California reaping what it sowed

the California drought

There are a lot of “funny” cartoons out there about the California drought. But there’s nothing funny about it. Anyone who has lived very long on the Great Plains has experienced drought. Certainly it was one of my earliest experiences in Oklahoma as we choked in some of the last dust storms of the Dust Bowl era.

The Dust Bowl was a man-made disaster and to a great extent, so is the current situation in California. Yes, climate change is part of the problem and adequate rain and snow in the right places would end the drought. Temporarily.

However, the real underlying problem is overuse of finite resources — too much development and sprawl in areas with too little water. The handwriting has been on the wall for a long time — and ignored for just as long. As early as the 1960s, the mighty Colorado River, the river that carved the Grand Canyon, stopped reaching the ocean. Imagine, a river that has existed for millions of years and carved a canyon through solid rock now usually slows to a trickle and disappears somewhere in the sands of our southwestern deserts.

Why? Because developers in America’s desert Southwest keep taking more and more water from it and other sources to supply ever-expanding suburbs with lush lawns, verdant golf courses, and shimmering blue swimming pools while Big Agriculture voraciously plants and waters more and more acres of crops in what is normally, naturally a bone-dry desert.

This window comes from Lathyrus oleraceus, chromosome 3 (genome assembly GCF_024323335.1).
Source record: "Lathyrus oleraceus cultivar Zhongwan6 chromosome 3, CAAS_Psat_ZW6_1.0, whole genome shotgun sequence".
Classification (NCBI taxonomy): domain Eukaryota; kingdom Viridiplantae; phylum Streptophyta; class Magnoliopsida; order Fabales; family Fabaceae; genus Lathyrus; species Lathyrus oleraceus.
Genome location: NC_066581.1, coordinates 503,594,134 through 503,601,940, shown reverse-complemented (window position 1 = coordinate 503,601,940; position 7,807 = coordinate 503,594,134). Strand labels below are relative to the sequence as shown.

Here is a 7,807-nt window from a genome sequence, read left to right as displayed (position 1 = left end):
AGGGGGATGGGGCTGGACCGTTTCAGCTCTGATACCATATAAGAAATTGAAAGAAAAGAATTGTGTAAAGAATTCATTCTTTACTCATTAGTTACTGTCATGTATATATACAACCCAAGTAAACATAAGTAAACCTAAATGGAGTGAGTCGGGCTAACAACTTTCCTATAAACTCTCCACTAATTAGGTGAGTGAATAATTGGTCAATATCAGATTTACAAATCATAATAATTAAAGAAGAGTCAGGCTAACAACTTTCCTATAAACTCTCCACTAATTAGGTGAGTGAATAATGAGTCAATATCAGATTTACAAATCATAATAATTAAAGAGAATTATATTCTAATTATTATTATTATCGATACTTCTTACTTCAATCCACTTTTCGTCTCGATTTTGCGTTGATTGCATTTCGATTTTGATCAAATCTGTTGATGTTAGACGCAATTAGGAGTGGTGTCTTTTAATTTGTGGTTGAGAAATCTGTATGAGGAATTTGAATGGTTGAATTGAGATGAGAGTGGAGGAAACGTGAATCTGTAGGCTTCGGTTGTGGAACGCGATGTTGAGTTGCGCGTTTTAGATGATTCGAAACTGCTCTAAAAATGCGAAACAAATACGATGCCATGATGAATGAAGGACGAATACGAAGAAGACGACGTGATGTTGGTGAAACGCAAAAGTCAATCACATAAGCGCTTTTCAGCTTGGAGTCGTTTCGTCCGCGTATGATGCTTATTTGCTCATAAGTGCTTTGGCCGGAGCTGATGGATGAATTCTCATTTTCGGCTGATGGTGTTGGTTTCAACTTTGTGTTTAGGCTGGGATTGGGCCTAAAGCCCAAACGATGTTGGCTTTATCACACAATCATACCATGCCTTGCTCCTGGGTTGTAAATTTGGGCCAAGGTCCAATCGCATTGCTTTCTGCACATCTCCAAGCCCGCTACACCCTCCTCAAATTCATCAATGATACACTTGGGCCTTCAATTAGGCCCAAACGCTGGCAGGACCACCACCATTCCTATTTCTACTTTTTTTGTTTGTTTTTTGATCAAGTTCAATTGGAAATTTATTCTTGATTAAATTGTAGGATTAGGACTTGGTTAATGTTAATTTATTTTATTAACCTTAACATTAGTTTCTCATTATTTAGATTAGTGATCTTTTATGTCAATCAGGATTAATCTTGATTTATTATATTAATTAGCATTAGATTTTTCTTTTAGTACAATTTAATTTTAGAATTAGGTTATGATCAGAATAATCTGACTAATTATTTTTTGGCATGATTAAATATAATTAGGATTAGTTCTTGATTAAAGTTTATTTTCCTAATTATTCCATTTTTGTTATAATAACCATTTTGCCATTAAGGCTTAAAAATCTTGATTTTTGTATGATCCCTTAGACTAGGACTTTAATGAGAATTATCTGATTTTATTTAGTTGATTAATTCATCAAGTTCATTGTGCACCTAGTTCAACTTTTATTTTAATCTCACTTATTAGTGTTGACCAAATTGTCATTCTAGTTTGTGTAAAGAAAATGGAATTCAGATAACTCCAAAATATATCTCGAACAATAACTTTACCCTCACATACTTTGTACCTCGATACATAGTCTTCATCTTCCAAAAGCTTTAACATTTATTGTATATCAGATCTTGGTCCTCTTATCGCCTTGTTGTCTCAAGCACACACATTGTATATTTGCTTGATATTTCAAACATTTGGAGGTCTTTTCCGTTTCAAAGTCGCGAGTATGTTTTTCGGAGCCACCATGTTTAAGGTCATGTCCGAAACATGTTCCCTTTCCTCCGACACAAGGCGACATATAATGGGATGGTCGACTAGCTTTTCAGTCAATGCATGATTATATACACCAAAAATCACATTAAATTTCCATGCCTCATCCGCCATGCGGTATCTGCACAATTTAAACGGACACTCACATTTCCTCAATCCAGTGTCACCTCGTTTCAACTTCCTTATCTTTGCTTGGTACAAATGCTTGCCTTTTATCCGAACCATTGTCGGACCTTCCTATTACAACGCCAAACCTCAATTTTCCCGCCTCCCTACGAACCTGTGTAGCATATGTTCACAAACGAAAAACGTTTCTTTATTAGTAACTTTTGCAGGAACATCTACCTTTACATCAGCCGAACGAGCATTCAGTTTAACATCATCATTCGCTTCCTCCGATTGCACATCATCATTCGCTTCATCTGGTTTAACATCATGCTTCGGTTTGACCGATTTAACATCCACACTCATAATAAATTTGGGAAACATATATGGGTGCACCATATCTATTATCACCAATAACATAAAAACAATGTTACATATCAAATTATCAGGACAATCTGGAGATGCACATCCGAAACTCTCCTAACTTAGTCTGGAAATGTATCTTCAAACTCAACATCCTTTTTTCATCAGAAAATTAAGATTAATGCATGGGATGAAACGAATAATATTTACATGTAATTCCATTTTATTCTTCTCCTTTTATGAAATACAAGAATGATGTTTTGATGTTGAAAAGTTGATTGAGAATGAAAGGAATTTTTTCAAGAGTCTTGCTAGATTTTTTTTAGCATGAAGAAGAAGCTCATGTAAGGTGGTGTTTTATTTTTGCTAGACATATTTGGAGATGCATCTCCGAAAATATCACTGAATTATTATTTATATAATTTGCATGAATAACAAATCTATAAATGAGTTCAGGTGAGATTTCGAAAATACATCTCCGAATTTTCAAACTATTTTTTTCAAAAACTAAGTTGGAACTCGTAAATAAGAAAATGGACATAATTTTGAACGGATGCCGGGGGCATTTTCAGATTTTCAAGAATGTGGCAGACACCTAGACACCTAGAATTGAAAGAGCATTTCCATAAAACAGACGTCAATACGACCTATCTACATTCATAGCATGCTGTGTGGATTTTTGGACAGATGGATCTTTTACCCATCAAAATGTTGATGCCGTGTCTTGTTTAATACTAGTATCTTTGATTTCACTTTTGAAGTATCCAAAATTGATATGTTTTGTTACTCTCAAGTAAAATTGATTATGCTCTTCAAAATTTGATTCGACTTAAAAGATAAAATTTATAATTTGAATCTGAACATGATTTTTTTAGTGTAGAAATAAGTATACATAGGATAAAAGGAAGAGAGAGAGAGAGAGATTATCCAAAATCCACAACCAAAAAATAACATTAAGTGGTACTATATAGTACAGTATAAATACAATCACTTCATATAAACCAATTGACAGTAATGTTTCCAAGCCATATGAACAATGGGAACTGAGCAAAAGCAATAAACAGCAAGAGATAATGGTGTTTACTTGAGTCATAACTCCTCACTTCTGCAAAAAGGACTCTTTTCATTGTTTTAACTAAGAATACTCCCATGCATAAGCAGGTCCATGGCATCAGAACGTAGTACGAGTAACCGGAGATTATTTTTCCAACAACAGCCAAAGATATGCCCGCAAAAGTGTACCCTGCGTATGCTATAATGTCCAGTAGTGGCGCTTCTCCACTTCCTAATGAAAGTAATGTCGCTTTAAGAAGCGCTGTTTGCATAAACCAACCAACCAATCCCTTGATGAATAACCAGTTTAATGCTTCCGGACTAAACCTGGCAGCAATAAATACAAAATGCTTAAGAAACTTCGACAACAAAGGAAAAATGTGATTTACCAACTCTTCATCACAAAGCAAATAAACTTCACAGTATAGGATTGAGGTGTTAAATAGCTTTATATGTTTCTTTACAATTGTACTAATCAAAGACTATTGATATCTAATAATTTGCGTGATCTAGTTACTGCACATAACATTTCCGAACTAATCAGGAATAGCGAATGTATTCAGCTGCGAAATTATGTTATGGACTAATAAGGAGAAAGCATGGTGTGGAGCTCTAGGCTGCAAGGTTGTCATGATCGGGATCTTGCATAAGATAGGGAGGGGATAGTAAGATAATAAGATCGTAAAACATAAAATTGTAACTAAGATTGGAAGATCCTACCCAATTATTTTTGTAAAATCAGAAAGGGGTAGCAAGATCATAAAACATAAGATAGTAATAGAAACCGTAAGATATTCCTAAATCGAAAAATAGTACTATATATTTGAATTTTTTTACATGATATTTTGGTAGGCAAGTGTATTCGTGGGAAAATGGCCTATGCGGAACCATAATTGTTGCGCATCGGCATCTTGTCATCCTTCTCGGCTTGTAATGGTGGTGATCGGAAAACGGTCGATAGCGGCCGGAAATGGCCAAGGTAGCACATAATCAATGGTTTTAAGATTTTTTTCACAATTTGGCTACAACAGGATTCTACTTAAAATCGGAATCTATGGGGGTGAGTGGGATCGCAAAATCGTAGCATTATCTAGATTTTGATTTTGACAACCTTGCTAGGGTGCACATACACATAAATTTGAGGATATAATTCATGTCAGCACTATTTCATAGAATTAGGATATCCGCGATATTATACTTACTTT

Several days ago the New York Times ran a story about the drought, “California Growth Tests History of Endless Growth,” that includes dramatic photos like the one below. I urge you to read it, or at least take a long, thoughtful look at the accompanying photographs. There was one oversight, I thought: At least one of the photos should have shown acres of glistening green crops showered by giant sprinklers and bordered by lifeless desert sand.

A housing development in Cathedral City, near Palm Springs. (Photo: Damon Winter/The New York Times)
A housing development in Cathedral City, near Palm Springs. (Photo: Damon Winter/The New York Times)



29 thoughts on “California reaping what it sowed

  1. I am well aware of your background and why you may feel the way you do.

    My great grandfather came to CA from Missouri in the Dust Bowl, settling in Tulare.

    My grandparents (Missouri & Kansas) actually ended up in Idaho instead of California.

    I’m in Fresno.